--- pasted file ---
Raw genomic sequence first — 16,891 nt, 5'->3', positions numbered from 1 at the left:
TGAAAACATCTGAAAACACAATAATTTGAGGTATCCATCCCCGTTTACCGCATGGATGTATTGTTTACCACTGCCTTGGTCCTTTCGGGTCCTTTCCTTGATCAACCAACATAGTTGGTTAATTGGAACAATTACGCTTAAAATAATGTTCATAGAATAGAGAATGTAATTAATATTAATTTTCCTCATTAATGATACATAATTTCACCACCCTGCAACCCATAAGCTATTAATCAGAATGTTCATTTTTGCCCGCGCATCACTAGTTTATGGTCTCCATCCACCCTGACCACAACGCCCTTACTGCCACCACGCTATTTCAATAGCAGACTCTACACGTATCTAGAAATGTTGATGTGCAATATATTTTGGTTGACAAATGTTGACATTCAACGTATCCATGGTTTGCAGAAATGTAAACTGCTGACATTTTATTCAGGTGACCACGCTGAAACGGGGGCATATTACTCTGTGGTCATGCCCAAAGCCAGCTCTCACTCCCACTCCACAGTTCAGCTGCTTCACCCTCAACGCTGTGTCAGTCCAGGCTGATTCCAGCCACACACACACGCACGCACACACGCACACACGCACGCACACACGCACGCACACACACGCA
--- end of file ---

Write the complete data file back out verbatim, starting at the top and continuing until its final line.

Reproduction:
Raw genomic sequence first — 16,891 nt, 5'->3', positions numbered from 1 at the left:
TGAAAACATCTGAAAACACAATAATTTGAGGTATCCATCCCCGTTTACCGCATGGATGTATTGTTTACCACTGCCTTGGTCCTTTCGGGTCCTTTCCTTGATCAACCAACATAGTTGGTTAATTGGAACAATTACGCTTAAAATAATGTTCATAGAATAGAGAATGTAATTAATATTAATTTTCCTCATTAATGATACATAATTTCACCACCCTGCAACCCATAAGCTATTAATCAGAATGTTCATTTTTGCCCGCGCATCACTAGTTTATGGTCTCCATCCACCCTGACCACAACGCCCTTACTGCCACCACGCTATTTCAATAGCAGACTCTACACGTATCTAGAAATGTTGATGTGCAATATATTTTGGTTGACAAATGTTGACATTCAACGTATCCATGGTTTGCAGAAATGTAAACTGCTGACATTTTATTCAGGTGACCACGCTGAAACGGGGGCATATTACTCTGTGGTCATGCCCAAAGCCAGCTCTCACTCCCACTCCACAGTTCAGCTGCTTCACCCTCAACGCTGTGTCAGTCCAGGCTGATTCCAGCCACACACACACGCACGCACACACGCACACACGCACGCACACACGCACGCACACACACGCA